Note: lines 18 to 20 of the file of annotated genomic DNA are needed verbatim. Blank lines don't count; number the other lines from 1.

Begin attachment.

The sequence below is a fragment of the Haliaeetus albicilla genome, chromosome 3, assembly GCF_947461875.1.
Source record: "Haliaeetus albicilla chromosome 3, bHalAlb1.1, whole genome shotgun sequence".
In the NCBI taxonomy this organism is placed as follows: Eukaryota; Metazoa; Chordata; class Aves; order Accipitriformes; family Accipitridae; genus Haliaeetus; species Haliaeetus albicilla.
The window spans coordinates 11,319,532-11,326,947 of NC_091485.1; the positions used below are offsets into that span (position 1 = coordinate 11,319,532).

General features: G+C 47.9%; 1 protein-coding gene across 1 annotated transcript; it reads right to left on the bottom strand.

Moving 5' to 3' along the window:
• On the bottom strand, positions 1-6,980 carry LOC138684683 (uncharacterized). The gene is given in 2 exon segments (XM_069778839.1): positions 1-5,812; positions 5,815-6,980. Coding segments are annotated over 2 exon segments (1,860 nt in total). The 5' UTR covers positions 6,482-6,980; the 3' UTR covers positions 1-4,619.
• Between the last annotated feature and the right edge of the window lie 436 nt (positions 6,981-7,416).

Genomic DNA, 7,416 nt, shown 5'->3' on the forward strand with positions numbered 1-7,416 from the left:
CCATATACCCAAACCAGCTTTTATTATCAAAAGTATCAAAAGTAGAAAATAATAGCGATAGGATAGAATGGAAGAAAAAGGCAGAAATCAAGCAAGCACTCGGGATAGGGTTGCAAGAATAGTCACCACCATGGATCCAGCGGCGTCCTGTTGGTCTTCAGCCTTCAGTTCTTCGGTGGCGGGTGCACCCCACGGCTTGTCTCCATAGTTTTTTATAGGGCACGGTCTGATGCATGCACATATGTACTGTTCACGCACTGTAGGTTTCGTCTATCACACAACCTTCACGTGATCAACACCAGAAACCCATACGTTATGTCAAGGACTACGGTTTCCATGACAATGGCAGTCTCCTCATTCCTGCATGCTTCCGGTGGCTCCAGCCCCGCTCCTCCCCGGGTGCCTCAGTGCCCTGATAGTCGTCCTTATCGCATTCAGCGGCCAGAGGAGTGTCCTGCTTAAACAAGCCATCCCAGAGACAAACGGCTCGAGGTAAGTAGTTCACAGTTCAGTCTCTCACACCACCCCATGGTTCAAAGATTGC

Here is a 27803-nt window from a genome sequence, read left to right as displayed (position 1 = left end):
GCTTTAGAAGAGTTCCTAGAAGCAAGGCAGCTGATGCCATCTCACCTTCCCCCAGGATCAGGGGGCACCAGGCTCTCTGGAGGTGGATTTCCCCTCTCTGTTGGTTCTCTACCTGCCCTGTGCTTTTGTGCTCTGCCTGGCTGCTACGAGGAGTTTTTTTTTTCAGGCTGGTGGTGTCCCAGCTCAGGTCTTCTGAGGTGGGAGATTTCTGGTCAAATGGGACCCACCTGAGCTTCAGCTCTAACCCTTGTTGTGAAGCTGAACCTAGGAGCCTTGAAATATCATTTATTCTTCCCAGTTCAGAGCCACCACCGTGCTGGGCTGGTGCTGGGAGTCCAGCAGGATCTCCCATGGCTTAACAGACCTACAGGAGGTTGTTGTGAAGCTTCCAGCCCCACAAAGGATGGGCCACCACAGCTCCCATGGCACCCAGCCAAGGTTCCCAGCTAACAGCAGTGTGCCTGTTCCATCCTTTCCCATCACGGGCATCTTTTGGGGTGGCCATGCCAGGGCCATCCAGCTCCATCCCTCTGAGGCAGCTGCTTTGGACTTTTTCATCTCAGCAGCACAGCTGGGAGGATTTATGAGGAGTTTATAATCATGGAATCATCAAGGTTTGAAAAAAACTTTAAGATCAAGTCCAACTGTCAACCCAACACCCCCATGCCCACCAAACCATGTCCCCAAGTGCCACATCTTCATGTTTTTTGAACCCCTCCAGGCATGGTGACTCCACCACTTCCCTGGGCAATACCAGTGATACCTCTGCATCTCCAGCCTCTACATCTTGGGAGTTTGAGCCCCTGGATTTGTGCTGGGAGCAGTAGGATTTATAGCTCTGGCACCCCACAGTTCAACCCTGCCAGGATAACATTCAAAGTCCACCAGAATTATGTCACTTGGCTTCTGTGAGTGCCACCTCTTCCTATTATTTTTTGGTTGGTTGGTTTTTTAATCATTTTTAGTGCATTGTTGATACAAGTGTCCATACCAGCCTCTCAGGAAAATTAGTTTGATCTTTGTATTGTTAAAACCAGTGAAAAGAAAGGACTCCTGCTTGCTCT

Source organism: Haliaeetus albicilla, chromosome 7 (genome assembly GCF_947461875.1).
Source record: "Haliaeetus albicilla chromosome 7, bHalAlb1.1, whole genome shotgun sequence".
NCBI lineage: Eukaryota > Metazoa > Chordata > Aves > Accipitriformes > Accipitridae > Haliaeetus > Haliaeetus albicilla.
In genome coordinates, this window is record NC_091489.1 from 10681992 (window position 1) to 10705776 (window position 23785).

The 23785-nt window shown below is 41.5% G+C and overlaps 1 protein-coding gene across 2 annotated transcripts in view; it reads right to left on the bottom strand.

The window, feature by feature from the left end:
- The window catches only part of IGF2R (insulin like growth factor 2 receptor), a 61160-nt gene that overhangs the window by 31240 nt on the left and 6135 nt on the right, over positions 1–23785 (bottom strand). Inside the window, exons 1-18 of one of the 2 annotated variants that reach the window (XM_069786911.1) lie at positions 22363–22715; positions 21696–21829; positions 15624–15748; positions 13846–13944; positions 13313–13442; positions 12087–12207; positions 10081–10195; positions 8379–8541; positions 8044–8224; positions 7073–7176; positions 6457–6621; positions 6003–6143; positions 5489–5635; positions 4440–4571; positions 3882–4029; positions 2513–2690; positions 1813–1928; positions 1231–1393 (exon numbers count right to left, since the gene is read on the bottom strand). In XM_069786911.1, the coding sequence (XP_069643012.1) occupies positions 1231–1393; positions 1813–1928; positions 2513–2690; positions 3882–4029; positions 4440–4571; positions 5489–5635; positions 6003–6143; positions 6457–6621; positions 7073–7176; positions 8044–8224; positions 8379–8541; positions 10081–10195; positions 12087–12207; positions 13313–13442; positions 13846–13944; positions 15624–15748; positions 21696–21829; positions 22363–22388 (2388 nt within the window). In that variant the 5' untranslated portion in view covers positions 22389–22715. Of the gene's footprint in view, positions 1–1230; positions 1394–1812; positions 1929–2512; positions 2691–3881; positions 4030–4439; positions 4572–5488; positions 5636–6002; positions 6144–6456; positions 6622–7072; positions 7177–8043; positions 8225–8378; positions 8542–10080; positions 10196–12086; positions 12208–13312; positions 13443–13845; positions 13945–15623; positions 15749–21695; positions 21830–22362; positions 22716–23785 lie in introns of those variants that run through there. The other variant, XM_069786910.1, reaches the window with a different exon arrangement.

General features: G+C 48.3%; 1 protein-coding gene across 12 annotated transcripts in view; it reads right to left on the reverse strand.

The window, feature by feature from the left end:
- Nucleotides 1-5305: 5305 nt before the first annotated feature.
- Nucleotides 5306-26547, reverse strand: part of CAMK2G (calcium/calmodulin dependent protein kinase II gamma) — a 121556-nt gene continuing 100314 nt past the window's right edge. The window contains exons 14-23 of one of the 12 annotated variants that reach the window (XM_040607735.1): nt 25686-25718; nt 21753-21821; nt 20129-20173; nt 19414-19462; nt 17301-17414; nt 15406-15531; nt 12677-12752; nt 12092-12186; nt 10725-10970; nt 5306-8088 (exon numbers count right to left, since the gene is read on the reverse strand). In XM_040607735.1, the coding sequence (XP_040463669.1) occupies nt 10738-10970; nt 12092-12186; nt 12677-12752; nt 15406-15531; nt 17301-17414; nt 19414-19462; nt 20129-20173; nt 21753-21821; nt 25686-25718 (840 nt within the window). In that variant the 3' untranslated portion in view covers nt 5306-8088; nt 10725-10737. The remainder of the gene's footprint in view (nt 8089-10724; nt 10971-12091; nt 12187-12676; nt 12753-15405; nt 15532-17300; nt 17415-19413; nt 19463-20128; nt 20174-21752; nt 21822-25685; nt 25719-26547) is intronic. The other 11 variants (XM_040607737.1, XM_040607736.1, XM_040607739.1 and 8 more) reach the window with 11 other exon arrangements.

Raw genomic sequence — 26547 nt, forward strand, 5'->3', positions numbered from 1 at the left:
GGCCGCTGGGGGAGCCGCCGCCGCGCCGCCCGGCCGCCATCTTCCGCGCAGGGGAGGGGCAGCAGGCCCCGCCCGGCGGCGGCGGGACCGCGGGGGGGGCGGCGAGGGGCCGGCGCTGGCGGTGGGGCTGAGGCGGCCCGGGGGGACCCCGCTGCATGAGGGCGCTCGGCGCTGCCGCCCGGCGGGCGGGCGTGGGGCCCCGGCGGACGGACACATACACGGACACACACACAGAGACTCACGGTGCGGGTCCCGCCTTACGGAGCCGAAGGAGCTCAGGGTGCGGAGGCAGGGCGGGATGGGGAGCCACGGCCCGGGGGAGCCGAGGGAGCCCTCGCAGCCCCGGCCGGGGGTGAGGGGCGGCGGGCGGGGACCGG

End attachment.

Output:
The window, feature by feature from the left end:
- The window catches only part of IGF2R (insulin like growth factor 2 receptor), a 61160-nt gene that overhangs the window by 31240 nt on the left and 6135 nt on the right, over positions 1–23785 (bottom strand). Inside the window, exons 1-18 of one of the 2 annotated variants that reach the window (XM_069786911.1) lie at positions 22363–22715; positions 21696–21829; positions 15624–15748; positions 13846–13944; positions 13313–13442; positions 12087–12207; positions 10081–10195; positions 8379–8541; positions 8044–8224; positions 7073–7176; positions 6457–6621; positions 6003–6143; positions 5489–5635; positions 4440–4571; positions 3882–4029; positions 2513–2690; positions 1813–1928; positions 1231–1393 (exon numbers count right to left, since the gene is read on the bottom strand). In XM_069786911.1, the coding sequence (XP_069643012.1) occupies positions 1231–1393; positions 1813–1928; positions 2513–2690; positions 3882–4029; positions 4440–4571; positions 5489–5635; positions 6003–6143; positions 6457–6621; positions 7073–7176; positions 8044–8224; positions 8379–8541; positions 10081–10195; positions 12087–12207; positions 13313–13442; positions 13846–13944; positions 15624–15748; positions 21696–21829; positions 22363–22388 (2388 nt within the window). In that variant the 5' untranslated portion in view covers positions 22389–22715. Of the gene's footprint in view, positions 1–1230; positions 1394–1812; positions 1929–2512; positions 2691–3881; positions 4030–4439; positions 4572–5488; positions 5636–6002; positions 6144–6456; positions 6622–7072; positions 7177–8043; positions 8225–8378; positions 8542–10080; positions 10196–12086; positions 12208–13312; positions 13443–13845; positions 13945–15623; positions 15749–21695; positions 21830–22362; positions 22716–23785 lie in introns of those variants that run through there. The other variant, XM_069786910.1, reaches the window with a different exon arrangement.

General features: G+C 48.3%; 1 protein-coding gene across 12 annotated transcripts in view; it reads right to left on the reverse strand.